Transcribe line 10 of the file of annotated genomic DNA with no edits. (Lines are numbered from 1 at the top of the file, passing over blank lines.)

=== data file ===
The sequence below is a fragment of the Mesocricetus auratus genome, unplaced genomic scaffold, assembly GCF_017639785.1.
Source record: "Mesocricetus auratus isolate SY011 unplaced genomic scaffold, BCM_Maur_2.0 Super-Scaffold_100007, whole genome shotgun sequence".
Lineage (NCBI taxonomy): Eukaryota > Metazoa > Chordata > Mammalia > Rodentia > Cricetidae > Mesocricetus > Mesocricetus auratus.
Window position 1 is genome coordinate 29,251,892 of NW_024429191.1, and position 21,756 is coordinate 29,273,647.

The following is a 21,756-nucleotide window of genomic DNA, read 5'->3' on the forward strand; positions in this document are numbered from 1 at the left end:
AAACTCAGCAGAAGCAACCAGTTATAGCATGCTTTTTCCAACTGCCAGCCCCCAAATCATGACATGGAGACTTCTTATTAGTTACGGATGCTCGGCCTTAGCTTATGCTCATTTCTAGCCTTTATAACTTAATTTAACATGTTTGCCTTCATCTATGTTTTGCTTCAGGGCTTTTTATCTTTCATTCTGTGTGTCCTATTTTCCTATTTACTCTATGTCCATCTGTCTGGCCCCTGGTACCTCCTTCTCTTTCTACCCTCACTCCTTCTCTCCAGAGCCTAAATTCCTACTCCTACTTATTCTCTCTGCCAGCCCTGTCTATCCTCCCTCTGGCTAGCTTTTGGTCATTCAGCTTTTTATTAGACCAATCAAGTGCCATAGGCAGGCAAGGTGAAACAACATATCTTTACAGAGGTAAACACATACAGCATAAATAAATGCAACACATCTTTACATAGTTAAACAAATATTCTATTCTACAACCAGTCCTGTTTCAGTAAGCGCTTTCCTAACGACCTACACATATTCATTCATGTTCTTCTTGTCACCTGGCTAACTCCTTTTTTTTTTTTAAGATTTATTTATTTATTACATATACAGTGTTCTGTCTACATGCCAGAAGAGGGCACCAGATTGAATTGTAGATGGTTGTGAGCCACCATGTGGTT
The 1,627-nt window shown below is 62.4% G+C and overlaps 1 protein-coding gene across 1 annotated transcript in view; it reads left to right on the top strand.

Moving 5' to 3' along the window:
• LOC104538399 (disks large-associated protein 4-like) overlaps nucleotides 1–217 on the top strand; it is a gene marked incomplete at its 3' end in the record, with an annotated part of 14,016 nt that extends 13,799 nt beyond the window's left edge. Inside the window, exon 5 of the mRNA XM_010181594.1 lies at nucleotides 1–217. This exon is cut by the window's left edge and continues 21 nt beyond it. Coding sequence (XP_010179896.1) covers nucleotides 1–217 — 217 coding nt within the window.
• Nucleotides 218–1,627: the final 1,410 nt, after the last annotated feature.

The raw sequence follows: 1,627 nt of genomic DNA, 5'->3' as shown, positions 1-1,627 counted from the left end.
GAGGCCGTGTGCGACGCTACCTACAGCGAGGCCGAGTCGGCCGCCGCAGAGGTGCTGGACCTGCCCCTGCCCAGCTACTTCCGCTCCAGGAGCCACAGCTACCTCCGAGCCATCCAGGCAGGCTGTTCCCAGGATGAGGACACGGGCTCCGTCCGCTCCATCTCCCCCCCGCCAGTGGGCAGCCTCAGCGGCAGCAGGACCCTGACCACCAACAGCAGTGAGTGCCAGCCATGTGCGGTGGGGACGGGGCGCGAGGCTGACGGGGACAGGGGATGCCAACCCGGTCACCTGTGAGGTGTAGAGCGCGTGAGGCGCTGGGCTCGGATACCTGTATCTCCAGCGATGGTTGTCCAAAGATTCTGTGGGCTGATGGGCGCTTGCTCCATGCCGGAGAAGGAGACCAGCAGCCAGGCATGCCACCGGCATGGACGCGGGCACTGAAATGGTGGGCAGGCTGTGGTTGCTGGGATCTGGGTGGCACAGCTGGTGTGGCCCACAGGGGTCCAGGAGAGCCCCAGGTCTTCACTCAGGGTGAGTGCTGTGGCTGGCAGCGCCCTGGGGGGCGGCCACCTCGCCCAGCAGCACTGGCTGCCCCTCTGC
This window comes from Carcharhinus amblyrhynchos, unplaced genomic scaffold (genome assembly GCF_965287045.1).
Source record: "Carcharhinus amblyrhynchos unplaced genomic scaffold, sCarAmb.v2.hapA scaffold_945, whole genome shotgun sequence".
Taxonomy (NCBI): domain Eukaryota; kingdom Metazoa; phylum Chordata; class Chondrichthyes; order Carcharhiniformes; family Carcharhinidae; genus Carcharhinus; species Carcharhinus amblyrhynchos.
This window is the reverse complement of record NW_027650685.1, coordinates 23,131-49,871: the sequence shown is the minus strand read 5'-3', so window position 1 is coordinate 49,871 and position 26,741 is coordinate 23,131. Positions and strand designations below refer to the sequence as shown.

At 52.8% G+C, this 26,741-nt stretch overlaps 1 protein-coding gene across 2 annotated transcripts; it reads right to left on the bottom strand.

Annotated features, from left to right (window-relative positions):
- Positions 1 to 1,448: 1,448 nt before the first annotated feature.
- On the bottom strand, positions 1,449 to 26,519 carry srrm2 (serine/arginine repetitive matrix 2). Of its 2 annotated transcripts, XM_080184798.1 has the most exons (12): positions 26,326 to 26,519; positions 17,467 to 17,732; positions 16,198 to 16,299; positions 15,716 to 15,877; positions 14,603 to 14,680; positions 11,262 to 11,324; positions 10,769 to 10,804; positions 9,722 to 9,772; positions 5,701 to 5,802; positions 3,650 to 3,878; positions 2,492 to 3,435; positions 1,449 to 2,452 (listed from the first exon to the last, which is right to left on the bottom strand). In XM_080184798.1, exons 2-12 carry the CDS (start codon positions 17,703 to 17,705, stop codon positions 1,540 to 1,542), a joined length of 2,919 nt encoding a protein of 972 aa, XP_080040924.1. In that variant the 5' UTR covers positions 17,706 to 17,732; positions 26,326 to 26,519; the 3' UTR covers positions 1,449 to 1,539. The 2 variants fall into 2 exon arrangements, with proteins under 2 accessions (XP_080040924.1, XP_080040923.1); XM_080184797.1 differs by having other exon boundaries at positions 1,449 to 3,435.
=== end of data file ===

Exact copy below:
• Nucleotides 218–1,627: the final 1,410 nt, after the last annotated feature.